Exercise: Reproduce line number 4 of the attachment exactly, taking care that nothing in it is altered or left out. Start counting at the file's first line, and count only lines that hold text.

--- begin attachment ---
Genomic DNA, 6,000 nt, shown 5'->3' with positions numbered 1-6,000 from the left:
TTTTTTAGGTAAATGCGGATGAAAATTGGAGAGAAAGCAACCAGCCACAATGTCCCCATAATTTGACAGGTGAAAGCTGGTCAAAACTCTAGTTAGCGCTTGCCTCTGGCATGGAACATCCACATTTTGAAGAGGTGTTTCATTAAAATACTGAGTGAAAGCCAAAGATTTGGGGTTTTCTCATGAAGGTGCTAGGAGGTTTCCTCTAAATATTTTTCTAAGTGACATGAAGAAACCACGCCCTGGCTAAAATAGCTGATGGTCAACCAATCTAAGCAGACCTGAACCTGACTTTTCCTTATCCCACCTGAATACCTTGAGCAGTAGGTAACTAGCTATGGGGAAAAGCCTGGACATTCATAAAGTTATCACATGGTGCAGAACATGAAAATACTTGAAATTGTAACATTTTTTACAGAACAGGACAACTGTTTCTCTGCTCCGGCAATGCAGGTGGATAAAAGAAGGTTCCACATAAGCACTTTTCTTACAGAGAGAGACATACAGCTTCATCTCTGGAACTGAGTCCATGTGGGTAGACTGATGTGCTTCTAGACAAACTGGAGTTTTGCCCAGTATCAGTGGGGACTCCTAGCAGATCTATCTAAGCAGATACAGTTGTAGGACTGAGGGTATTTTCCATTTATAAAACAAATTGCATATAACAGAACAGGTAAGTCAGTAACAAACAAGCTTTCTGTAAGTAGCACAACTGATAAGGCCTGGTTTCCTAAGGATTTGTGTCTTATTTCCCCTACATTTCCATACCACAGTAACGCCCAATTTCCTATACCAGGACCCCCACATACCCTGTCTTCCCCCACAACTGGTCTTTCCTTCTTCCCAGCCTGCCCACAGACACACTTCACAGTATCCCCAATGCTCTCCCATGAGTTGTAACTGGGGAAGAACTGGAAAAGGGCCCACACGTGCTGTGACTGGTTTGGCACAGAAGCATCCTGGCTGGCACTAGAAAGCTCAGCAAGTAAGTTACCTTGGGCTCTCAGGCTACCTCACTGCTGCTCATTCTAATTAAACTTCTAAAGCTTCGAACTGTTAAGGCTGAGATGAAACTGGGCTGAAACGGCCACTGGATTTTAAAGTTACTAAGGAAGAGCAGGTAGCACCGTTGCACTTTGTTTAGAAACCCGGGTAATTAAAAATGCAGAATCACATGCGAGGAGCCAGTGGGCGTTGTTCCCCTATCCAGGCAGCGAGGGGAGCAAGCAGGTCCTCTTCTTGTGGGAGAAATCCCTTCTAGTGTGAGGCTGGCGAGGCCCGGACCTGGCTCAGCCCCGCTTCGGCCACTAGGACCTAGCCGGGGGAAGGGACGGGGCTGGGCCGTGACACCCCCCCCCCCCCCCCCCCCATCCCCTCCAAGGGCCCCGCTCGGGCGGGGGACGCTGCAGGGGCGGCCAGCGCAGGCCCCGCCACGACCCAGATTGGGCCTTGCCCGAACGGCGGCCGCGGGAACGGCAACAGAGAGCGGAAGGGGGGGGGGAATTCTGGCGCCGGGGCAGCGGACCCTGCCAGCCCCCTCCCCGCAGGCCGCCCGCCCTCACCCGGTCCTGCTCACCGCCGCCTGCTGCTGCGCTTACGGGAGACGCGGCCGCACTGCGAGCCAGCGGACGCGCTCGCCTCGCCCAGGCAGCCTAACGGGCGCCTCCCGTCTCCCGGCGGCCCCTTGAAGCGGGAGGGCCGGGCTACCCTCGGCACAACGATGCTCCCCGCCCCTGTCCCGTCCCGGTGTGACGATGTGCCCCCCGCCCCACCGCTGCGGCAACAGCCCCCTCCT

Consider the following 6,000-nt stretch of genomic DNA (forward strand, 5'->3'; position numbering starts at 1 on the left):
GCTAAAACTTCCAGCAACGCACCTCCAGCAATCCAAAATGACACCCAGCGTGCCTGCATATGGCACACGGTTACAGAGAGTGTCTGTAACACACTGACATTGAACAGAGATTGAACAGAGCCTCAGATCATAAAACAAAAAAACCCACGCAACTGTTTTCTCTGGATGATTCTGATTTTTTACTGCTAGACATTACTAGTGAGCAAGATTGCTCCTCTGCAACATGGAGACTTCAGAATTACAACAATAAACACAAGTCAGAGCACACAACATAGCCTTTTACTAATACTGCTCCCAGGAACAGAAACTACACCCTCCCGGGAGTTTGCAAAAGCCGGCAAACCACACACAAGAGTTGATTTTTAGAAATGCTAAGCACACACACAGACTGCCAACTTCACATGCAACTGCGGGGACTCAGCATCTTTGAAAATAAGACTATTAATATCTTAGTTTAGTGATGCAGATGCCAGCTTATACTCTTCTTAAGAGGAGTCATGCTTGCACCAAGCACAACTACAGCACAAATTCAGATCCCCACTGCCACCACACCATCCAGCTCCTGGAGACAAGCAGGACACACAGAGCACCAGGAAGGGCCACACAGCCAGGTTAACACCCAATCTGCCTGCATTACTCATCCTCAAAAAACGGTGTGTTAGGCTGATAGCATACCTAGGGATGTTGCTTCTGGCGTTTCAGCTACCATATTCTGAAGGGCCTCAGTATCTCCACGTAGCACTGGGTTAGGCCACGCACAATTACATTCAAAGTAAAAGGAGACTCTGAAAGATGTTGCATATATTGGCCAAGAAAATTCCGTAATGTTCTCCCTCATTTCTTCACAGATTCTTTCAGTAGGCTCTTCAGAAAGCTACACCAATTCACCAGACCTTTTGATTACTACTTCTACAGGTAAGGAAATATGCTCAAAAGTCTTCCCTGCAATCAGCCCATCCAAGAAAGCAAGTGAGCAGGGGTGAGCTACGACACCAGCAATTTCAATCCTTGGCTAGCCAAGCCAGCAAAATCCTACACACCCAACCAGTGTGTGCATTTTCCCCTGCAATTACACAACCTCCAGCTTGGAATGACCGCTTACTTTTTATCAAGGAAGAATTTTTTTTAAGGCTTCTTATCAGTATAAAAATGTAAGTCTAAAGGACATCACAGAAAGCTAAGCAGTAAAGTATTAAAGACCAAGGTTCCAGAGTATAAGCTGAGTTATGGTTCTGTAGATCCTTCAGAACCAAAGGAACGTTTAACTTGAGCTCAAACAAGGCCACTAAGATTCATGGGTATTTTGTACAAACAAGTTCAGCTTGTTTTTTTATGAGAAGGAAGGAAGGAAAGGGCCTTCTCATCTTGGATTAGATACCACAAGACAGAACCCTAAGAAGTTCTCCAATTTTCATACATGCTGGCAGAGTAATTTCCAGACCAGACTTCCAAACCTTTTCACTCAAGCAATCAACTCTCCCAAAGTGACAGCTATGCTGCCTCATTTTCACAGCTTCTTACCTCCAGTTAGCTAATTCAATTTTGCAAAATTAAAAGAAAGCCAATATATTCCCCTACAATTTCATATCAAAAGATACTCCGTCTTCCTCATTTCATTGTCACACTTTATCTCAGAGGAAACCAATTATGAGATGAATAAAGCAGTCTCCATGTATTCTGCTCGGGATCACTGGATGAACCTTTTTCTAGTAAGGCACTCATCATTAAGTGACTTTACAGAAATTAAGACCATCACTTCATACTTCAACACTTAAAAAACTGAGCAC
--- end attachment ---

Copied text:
GCTAAAACTTCCAGCAACGCACCTCCAGCAATCCAAAATGACACCCAGCGTGCCTGCATATGGCACACGGTTACAGAGAGTGTCTGTAACACACTGACATTGAACAGAGATTGAACAGAGCCTCAGATCATAAAACAAAAAAACCCACGCAACTGTTTTCTCTGGATGATTCTGATTTTTTACTGCTAGACATTACTAGTGAGCAAGATTGCTCCTCTGCAACATGGAGACTTCAGAATTACAACAATAAACACAAGTCAGAGCACACAACATAGCCTTTTACTAATACTGCTCCCAGGAACAGAAACTACACCCTCCCGGGAGTTTGCAAAAGCCGGCAAACCACACACAAGAGTTGATTTTTAGAAATGCTAAGCACACACACAGACTGCCAACTTCACATGCAACTGCGGGGACTCAGCATCTTTGAAAATAAGACTATTAATATCTTAGTTTAGTGATGCAGATGCCAGCTTATACTCTTCTTAAGAGGAGTCATGCTTGCACCAAGCACAACTACAGCACAAATTCAGATCCCCACTGCCACCACACCATCCAGCTCCTGGAGACAAGCAGGACACACAGAGCACCAGGAAGGGCCACACAGCCAGGTTAACACCCAATCTGCCTGCATTACTCATCCTCAAAAAACGGTGTGTTAGGCTGATAGCATACCTAGGGATGTTGCTTCTGGCGTTTCAGCTACCATATTCTGAAGGGCCTCAGTATCTCCACGTAGCACTGGGTTAGGCCACGCACAATTACATTCAAAGTAAAAGGAGACTCTGAAAGATGTTGCATATATTGGCCAAGAAAATTCCGTAATGTTCTCCCTCATTTCTTCACAGATTCTTTCAGTAGGCTCTTCAGAAAGCTACACCAATTCACCAGACCTTTTGATTACTACTTCTACAGGTAAGGAAATATGCTCAAAAGTCTTCCCTGCAATCAGCCCATCCAAGAAAGCAAGTGAGCAGGGGTGAGCTACGACACCAGCAATTTCAATCCTTGGCTAGCCAAGCCAGCAAAATCCTACACACCCAACCAGTGTGTGCATTTTCCCCTGCAATTACACAACCTCCAGCTTGGAATGACCGCTTACTTTTTATCAAGGAAGAATTTTTTTTAAGGCTTCTTATCAGTATAAAAATGTAAGTCTAAAGGACATCACAGAAAGCTAAGCAGTAAAGTATTAAAGACCAAGGTTCCAGAGTATAAGCTGAGTTATGGTTCTGTAGATCCTTCAGAACCAAAGGAACGTTTAACTTGAGCTCAAACAAGGCCACTAAGATTCATGGGTATTTTGTACAAACAAGTTCAGCTTGTTTTTTTATGAGAAGGAAGGAAGGAAAGGGCCTTCTCATCTTGGATTAGATACCACAAGACAGAACCCTAAGAAGTTCTCCAATTTTCATACATGCTGGCAGAGTAATTTCCAGACCAGACTTCCAAACCTTTTCACTCAAGCAATCAACTCTCCCAAAGTGACAGCTATGCTGCCTCATTTTCACAGCTTCTTACCTCCAGTTAGCTAATTCAATTTTGCAAAATTAAAAGAAAGCCAATATATTCCCCTACAATTTCATATCAAAAGATACTCCGTCTTCCTCATTTCATTGTCACACTTTATCTCAGAGGAAACCAATTATGAGATGAATAAAGCAGTCTCCATGTATTCTGCTCGGGATCACTGGATGAACCTTTTTCTAGTAAGGCACTCATCATTAAGTGACTTTACAGAAATTAAGACCATCACTTCATACTTCAACACTTAAAAAACTGAGCAC